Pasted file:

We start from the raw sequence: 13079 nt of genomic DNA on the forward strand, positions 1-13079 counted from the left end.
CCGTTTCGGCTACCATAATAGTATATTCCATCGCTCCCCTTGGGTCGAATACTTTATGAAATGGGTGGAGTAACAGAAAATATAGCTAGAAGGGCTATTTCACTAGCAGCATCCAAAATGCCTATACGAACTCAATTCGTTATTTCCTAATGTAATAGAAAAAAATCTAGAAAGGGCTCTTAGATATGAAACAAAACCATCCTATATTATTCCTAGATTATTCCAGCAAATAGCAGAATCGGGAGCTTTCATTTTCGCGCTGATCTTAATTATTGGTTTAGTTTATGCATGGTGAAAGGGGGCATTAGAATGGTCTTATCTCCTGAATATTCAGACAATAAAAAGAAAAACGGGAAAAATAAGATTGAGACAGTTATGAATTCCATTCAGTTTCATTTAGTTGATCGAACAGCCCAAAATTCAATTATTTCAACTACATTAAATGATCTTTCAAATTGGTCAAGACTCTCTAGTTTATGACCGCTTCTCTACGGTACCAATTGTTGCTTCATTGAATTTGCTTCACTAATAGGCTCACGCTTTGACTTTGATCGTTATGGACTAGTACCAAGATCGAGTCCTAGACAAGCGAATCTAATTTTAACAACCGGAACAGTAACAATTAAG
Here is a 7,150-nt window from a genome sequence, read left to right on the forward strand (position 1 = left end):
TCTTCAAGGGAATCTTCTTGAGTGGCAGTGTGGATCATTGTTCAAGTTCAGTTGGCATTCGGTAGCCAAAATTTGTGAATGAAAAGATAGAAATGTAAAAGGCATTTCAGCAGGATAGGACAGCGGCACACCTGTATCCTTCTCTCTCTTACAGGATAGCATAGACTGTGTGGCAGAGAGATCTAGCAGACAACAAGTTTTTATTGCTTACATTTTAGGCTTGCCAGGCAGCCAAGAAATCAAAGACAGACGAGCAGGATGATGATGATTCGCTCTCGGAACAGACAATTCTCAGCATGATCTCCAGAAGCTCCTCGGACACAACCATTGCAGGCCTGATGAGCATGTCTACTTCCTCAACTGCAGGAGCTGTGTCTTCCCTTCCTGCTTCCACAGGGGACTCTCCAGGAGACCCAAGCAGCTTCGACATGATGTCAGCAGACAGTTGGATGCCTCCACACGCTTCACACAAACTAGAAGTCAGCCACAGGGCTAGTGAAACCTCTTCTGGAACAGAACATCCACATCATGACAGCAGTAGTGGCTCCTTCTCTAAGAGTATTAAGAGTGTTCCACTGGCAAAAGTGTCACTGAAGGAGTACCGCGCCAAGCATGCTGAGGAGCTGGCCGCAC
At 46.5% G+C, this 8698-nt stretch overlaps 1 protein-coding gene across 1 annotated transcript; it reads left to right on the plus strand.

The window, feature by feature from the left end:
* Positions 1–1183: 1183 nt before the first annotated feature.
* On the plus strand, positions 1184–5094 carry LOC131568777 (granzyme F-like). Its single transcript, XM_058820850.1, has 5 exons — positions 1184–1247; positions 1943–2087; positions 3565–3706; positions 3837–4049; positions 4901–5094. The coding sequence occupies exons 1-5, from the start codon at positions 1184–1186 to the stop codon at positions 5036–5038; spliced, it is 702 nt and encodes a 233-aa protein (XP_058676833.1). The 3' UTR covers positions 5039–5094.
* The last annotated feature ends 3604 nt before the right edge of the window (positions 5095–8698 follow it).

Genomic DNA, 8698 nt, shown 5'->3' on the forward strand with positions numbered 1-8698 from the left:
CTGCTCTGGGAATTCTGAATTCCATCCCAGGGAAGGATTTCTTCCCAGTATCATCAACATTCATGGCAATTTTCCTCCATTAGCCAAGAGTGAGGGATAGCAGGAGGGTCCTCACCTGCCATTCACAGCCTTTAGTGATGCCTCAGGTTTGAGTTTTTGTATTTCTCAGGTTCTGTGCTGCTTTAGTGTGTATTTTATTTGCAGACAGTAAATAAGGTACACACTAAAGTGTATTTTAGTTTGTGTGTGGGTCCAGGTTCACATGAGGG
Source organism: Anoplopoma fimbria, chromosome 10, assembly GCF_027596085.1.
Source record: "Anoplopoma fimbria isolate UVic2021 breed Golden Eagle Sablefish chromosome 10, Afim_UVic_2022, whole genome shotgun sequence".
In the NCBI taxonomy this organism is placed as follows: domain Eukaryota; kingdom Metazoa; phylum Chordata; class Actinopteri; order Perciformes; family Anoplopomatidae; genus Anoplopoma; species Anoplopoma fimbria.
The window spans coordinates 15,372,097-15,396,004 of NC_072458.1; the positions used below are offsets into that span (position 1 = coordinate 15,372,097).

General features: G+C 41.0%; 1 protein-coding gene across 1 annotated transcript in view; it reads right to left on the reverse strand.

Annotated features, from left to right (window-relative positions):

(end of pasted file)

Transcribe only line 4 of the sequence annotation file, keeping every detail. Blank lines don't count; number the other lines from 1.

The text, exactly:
TCTTCAAGGGAATCTTCTTGAGTGGCAGTGTGGATCATTGTTCAAGTTCAGTTGGCATTCGGTAGCCAAAATTTGTGAATGAAAAGATAGAAATGTAAAAGGCATTTCAGCAGGATAGGACAGCGGCACACCTGTATCCTTCTCTCTCTTACAGGATAGCATAGACTGTGTGGCAGAGAGATCTAGCAGACAACAAGTTTTTATTGCTTACATTTTAGGCTTGCCAGGCAGCCAAGAAATCAAAGACAGACGAGCAGGATGATGATGATTCGCTCTCGGAACAGACAATTCTCAGCATGATCTCCAGAAGCTCCTCGGACACAACCATTGCAGGCCTGATGAGCATGTCTACTTCCTCAACTGCAGGAGCTGTGTCTTCCCTTCCTGCTTCCACAGGGGACTCTCCAGGAGACCCAAGCAGCTTCGACATGATGTCAGCAGACAGTTGGATGCCTCCACACGCTTCACACAAACTAGAAGTCAGCCACAGGGCTAGTGAAACCTCTTCTGGAACAGAACATCCACATCATGACAGCAGTAGTGGCTCCTTCTCTAAGAGTATTAAGAGTGTTCCACTGGCAAAAGTGTCACTGAAGGAGTACCGCGCCAAGCATGCTGAGGAGCTGGCCGCAC